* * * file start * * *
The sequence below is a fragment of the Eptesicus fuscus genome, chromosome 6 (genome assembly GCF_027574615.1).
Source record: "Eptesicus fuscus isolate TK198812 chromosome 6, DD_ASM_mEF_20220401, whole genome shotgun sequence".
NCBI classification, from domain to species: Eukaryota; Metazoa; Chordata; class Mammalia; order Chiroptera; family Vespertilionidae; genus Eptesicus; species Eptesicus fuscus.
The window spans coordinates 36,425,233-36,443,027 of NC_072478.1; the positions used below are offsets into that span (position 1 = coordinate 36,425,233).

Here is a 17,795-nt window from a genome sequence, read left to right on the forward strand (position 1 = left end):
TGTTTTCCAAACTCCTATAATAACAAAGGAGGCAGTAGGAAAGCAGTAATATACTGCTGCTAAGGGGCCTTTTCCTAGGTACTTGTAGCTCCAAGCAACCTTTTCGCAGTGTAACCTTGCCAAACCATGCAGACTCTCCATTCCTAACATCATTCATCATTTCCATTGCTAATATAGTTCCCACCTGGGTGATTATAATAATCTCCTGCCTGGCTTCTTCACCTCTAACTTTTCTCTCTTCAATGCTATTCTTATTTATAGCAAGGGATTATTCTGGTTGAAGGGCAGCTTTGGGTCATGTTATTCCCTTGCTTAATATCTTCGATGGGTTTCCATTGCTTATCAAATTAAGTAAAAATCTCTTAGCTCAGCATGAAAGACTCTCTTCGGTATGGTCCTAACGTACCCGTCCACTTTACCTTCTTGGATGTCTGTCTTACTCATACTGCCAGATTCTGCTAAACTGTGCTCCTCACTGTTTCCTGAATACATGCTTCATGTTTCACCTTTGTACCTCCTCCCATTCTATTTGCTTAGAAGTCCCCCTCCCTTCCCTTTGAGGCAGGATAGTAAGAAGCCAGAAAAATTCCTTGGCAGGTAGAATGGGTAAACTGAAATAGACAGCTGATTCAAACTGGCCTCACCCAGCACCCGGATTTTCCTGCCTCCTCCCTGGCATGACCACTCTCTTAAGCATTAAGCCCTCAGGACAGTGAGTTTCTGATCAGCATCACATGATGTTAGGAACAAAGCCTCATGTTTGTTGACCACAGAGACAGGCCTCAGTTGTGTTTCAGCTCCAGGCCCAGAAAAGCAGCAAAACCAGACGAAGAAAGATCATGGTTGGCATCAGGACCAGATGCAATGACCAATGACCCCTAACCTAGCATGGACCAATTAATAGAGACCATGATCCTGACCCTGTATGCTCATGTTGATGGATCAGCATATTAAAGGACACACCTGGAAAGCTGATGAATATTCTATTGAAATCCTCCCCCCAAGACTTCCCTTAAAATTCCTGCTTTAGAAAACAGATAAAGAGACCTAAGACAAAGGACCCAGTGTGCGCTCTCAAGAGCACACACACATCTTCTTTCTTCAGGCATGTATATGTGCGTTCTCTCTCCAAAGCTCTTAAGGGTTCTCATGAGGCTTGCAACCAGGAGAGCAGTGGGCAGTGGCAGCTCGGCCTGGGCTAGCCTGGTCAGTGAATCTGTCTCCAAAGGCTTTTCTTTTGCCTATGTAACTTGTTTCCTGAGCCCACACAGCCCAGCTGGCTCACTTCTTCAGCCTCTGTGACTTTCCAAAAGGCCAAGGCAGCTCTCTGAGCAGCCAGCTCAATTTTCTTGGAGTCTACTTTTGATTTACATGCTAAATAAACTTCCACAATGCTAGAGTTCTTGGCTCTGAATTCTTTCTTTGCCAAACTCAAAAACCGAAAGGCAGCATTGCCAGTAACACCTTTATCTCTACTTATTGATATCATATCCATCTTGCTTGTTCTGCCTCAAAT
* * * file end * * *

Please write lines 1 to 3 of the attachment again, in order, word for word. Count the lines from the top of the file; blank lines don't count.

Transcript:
The sequence below is a fragment of the Eptesicus fuscus genome, chromosome 6 (genome assembly GCF_027574615.1).
Source record: "Eptesicus fuscus isolate TK198812 chromosome 6, DD_ASM_mEF_20220401, whole genome shotgun sequence".
NCBI classification, from domain to species: Eukaryota; Metazoa; Chordata; class Mammalia; order Chiroptera; family Vespertilionidae; genus Eptesicus; species Eptesicus fuscus.